Tareq zia biography of rory
This is the latest accepted revision , reviewed on 20 October Prothom Alo in Bengali.
August 15, Birthplace: Ziaur Rahman — Children: Tarique RahmanArafat Rahman Religion: She is the chairperson one of the largest Bangladeshi political parties, BNP. She is the magnificent female political leader around the country who leads her party with astute leadership quality. She is third of three sisters and two brothers born to her parents. Khaleda Zia started her school life at Dinajpur Mission Schol when she was five years old. Her party came to power again in She has been elected to five separate parliamentary constituencies in the general elections ofand In its list of the Most Powerful Women in the WorldForbes magazine ranked Zia at number 14 in number 29 in and number 33 in Following her government's term end inthe scheduled January elections were delayed due to political violence and in-fighting, resulting in a bloodless military takeover of the caretaker government.
During its interim rule, it charged Zia and her two sons with corruption. For the better part of the last two decades, Khaleda's chief rival has been Awami League leader Sheikh Hasina. The two women have alternated as non-interim prime ministers since He ruled untilwhen he was assassinated in a military coup.
When Sattar was ousted from the presidency by the military coup ofKhaleda Zia was elected chairperson. She was active in opposing what she and her supporters considered the military autocracy of Ershad during the s. Zia was detained more than seven times because of her protests against Ershad. She was the longest serving Prime Minister of Bangladesh as she served for 10 years.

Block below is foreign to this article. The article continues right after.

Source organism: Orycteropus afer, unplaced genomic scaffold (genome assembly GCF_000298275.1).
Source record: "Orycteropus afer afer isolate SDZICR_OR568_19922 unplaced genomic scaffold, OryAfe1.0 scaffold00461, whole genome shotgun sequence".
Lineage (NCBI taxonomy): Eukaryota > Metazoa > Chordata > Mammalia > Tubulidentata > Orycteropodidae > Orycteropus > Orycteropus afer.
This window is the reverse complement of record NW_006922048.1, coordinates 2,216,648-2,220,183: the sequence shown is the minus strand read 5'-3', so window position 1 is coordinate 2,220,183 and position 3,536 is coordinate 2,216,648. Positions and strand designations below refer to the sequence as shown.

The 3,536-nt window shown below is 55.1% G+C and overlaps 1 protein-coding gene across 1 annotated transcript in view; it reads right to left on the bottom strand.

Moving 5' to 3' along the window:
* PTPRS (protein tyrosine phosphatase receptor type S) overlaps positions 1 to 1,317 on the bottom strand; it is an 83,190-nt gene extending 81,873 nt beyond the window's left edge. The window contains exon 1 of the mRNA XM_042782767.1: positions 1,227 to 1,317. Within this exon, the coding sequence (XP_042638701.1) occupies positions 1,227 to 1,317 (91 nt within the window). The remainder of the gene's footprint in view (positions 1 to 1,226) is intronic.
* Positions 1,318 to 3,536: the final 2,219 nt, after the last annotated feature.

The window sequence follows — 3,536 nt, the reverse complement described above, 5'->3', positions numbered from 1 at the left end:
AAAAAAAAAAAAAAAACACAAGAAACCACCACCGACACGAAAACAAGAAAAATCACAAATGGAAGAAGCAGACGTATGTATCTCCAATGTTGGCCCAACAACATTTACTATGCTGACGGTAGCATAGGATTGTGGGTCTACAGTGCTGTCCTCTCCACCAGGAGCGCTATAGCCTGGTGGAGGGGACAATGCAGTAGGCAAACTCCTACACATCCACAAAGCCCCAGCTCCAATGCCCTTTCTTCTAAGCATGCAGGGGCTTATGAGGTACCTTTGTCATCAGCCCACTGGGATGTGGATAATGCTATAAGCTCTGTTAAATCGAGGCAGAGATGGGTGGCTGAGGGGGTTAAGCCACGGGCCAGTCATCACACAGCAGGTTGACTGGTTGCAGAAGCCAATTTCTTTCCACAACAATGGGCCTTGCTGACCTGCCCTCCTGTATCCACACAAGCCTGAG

A neutral caretaker government in Bangladesh oversaw elections on 27 February  that were broadly considered to be free, fair and truly democratic, following eight years of a military government. The BNP won seats,  11 short of a majority. As it was the only party capable of forming a government, Zia was sworn in as the country's first female prime minister on 20 March with the support of a majority of the deputies in parliament. The acting president Shahabuddin Ahmed granted Khaleda Zia nearly all of the powers that were vested in the president at the time, effectively returning Bangladesh to a parliamentary system in September With a unanimous vote, Parliament passed the 12th amendment to the Constitution in The BNP-led government formally restored the parliamentary system.
When the opposition boycotted the 15 February electionthe BNP had a landslide victory in the sixth Jatiya Sangshad. The short-lived parliament hastily introduced the Caretaker Government by passing the 13th amendment to the Constitution. The parliament was dissolved to pave the way for parliamentary elections within 90 days. Winning seats,  the BNP emerged as the largest opposition party in the country's parliamentary history.
The BNP formed a four-party alliance  on 6 January to increase its chances to return to power in the next general elections.
These included its former political foe the Jatiya Partyfounded by President Ershad after he led a military government, and the Islamic parties of Jamaat-e-Islami Bangladesh and the Islami Oikya Jot.
It encouraged protests against the ruling Awami League.
Many residents strongly criticized Zia and BNP for allying with Jamaat-e-Islami,  which had opposed the independence of Bangladesh in Zia was sworn in as the Prime Minister of Bangladesh. She worked on a day program to fulfill most of her election pledges to the nation. During this term, the share of domestic resources in economic development efforts grew. Bangladesh began to attract a higher level of international investment for development of the country's infrastructure, energy resources and businesses, including from the United States, Great Britain, and Japan.
Restoration of law and order was an achievement during the period.